In 1994, during my fieldwork on dhrupad, I was introduced to Gurbānī kīrtan by Bhai Baldeep Singh, whose repertoire includes masterpieces that were originally composed by the Sikh Gurūs and the Bhagats.
My initial interest, in fact, was in the Gurbani dhrupad compositions as they were transmitted from the Sikh Gurūs’ era (15th- 18th centuries) to the present time within the lineage of the Hazoori rāgīs Bhai Avtar Singh and Bhai Gurcharan Singh (Bhai Baldeep’s great grand uncles), from whom I also had the privilege to learn.
Following a contemporary methodology of research, I have combined both the theoretical and practical approaches to the study of the Sikh Gurus’ musical tradition. Along with the study of the Sikh hymns and their exegesis, over the years I have undertaken a professional training in the vocal repertoire (shabad kirtan) as well as in the rhythmic percussion tradition of pakhawaj, under the guidance of Bhai Baldeep Singh.
Although nowadays I have the privilege to perform kirtans in Gurdwaras in India and abroad, the initial goal of learning was to gain a firsthand understanding of the repertoire. As Mantle Hood affirmed: “the training of ears, eyes, hands and voice and fluency gained in these skills assures a real comprehension of theoretical studies, which in turns prepare the way for the professional activities of the performer, the composer, the musicologist and the music educator” (Hood, The challenge of Bi-musicality. In Ethnomusicology 4/2:55).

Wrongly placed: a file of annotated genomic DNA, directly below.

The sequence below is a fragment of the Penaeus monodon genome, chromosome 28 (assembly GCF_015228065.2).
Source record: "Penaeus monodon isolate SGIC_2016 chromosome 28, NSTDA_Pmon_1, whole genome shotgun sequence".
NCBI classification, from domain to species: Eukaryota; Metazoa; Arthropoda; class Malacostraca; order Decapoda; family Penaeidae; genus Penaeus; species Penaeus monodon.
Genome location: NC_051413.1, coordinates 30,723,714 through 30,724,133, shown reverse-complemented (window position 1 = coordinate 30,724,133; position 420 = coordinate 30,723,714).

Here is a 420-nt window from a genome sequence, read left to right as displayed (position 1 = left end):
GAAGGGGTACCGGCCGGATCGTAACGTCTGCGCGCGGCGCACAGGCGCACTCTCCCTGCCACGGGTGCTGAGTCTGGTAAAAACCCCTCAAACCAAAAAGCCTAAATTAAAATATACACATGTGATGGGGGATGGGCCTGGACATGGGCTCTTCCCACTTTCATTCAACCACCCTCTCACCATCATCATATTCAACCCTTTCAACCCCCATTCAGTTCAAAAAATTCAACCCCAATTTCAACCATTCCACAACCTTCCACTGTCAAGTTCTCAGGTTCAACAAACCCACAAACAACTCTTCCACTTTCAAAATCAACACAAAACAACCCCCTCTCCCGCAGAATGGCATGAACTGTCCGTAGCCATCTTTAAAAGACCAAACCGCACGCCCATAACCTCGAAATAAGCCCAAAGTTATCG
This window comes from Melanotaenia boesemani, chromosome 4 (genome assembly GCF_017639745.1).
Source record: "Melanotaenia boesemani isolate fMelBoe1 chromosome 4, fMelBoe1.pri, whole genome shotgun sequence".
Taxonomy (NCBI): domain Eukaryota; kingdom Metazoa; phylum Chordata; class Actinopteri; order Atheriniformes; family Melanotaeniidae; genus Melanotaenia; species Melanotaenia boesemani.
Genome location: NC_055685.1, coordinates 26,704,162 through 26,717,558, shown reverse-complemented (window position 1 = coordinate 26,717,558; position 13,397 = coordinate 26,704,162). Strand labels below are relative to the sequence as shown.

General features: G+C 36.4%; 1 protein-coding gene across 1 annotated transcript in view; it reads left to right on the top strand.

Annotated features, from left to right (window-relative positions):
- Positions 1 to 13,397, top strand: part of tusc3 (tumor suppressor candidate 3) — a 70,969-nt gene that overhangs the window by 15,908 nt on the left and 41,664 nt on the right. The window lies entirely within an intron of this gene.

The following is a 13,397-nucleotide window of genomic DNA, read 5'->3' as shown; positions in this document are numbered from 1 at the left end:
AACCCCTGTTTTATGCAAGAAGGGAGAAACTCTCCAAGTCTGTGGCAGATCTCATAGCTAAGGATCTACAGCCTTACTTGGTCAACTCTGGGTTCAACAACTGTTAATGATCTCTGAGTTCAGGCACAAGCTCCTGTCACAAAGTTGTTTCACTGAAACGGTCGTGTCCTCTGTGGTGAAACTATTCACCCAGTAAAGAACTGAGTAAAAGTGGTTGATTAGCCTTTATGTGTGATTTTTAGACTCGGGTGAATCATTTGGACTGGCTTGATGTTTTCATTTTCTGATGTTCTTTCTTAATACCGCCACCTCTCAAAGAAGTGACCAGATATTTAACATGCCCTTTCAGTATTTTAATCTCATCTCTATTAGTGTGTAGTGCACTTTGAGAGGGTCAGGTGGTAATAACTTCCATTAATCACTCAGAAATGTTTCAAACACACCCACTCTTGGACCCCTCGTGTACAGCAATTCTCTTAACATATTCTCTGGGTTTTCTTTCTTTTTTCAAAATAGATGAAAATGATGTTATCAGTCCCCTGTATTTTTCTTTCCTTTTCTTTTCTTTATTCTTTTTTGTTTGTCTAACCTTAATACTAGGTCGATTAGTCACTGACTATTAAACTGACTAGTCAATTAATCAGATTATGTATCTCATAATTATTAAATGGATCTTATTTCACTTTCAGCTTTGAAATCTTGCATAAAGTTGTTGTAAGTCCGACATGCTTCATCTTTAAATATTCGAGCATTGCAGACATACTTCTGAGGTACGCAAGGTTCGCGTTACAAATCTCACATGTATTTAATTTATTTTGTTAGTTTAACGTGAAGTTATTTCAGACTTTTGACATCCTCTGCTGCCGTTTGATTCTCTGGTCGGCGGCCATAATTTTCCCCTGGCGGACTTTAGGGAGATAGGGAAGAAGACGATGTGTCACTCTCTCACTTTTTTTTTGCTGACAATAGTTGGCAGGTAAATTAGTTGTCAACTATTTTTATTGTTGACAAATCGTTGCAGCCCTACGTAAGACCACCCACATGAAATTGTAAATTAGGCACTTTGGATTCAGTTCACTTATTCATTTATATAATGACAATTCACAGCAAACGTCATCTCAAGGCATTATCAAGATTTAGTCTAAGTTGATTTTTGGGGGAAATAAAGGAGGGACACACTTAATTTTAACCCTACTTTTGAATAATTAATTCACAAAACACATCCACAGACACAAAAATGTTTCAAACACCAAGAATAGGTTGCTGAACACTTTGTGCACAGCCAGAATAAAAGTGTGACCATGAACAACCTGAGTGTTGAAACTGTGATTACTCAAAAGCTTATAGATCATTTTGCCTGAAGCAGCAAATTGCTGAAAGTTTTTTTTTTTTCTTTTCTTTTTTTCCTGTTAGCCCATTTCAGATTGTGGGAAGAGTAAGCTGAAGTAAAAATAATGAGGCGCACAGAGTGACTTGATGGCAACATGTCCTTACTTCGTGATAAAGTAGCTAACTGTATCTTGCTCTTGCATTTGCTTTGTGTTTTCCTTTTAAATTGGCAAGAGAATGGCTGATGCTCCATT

My work focuses on the analysis Gurbani Sangeet as a distinctive genre of Indian music, and my bi-musicality (education in Western and Indian traditions) enables me to study the Sikh repertoire from both perspectives, with a multidisciplinary approach that incorporates musicology with semiology and anthropology. I have been carrying out my fieldwork among the Sikh communities in northern India and abroad, extensively working on musical pedagogy, musical genres in past and contemporary Gurbani tradition, analysis of Asa di Var and its performance, and gender studies in relation to the kirtan performance.
In Fall 2011, I was appointed to the Associate Professor and Chair in Sikh Musicology at Hofstra University, New York. Sikh musicology is a new field of study that combines research on Sikh tradition with the analysis of Gurmat Sangeet, the musical repertoire transmitted by the Sikh Masters.
The purpose of the Sardarni Harbans Kaur Chair is to place Gurmat Sangeet in the field of international musicology, analyzing all its aspects through contemporary methodologies of research and analysis.
This innovative approach will not only facilitate the understanding of Gurmat Sangeet among Western students and scholars, but will cast a light on the contribution of the Sikh Masters to Indian music and culture.
Here, some pictures of precious memories of my fieldwork research, kirtan and teaching.
CASSIO FRANCESCA, Percorsi della voce. Storia e tecniche esecutive del canto dhrupad nella musica classica dell’India del Nord, Bologna, Ut Orpheus edizioni,2000.
CASSIO FRANCESCA, The Music of the Sikh Gurūs’ Tradition in a Western Context. Cross-Cultural Pedagogy and Research. In Sikh Formations, Vol. 7, No. 3, December 2011, pp. 313–337 Routledge, London, 2011
CASSIO FRANCESCA, The Sikh tradition’s weaver, Punjabi University Patiala 2012
CASSIO FRANCESCA, The Influence of Dhrupad and Gurubani Kirtan in Tagore’s Songs, in preparation for Viswa Bharati University Press
CASSIO FRANCESCA, Female performers in Gurbani Sangeet. Hofstra Conference, in preparation, Oct 2012.